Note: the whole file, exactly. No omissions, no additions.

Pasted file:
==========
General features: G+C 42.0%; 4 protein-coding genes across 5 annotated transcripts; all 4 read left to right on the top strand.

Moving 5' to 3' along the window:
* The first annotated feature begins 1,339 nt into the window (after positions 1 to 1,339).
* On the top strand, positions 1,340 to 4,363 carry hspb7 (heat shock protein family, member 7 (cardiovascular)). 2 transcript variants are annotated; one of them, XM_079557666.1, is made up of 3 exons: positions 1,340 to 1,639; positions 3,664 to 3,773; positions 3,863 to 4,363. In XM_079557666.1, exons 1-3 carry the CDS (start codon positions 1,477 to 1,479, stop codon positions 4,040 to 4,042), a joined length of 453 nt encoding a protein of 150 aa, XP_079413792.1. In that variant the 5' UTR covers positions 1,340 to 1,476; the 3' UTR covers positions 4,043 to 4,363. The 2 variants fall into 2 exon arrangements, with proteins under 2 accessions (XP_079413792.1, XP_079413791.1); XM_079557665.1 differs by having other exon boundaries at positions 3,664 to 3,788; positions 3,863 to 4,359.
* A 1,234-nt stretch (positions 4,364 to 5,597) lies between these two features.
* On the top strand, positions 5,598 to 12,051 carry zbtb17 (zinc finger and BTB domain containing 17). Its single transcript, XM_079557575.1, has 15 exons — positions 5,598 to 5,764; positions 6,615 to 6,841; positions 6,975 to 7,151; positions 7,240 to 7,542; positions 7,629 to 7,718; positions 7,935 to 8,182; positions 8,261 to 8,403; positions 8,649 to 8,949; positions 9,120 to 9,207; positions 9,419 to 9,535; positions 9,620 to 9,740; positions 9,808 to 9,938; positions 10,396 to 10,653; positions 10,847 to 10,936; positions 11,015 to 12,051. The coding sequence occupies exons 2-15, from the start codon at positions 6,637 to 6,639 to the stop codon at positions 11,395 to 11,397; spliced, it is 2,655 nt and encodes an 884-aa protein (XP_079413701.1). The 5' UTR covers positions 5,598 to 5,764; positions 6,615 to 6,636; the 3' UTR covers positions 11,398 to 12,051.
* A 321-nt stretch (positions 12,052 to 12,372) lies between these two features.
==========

General features: G+C 42.0%; 4 protein-coding genes across 5 annotated transcripts; all 4 read left to right on the top strand.

Moving 5' to 3' along the window:
* The first annotated feature begins 1,339 nt into the window (after positions 1 to 1,339).
* On the top strand, positions 1,340 to 4,363 carry hspb7 (heat shock protein family, member 7 (cardiovascular)). 2 transcript variants are annotated; one of them, XM_079557666.1, is made up of 3 exons: positions 1,340 to 1,639; positions 3,664 to 3,773; positions 3,863 to 4,363. In XM_079557666.1, exons 1-3 carry the CDS (start codon positions 1,477 to 1,479, stop codon positions 4,040 to 4,042), a joined length of 453 nt encoding a protein of 150 aa, XP_079413792.1. In that variant the 5' UTR covers positions 1,340 to 1,476; the 3' UTR covers positions 4,043 to 4,363. The 2 variants fall into 2 exon arrangements, with proteins under 2 accessions (XP_079413792.1, XP_079413791.1); XM_079557665.1 differs by having other exon boundaries at positions 3,664 to 3,788; positions 3,863 to 4,359.
* A 1,234-nt stretch (positions 4,364 to 5,597) lies between these two features.
* On the top strand, positions 5,598 to 12,051 carry zbtb17 (zinc finger and BTB domain containing 17). Its single transcript, XM_079557575.1, has 15 exons — positions 5,598 to 5,764; positions 6,615 to 6,841; positions 6,975 to 7,151; positions 7,240 to 7,542; positions 7,629 to 7,718; positions 7,935 to 8,182; positions 8,261 to 8,403; positions 8,649 to 8,949; positions 9,120 to 9,207; positions 9,419 to 9,535; positions 9,620 to 9,740; positions 9,808 to 9,938; positions 10,396 to 10,653; positions 10,847 to 10,936; positions 11,015 to 12,051. The coding sequence occupies exons 2-15, from the start codon at positions 6,637 to 6,639 to the stop codon at positions 11,395 to 11,397; spliced, it is 2,655 nt and encodes an 884-aa protein (XP_079413701.1). The 5' UTR covers positions 5,598 to 5,764; positions 6,615 to 6,636; the 3' UTR covers positions 11,398 to 12,051.
* A 321-nt stretch (positions 12,052 to 12,372) lies between these two features.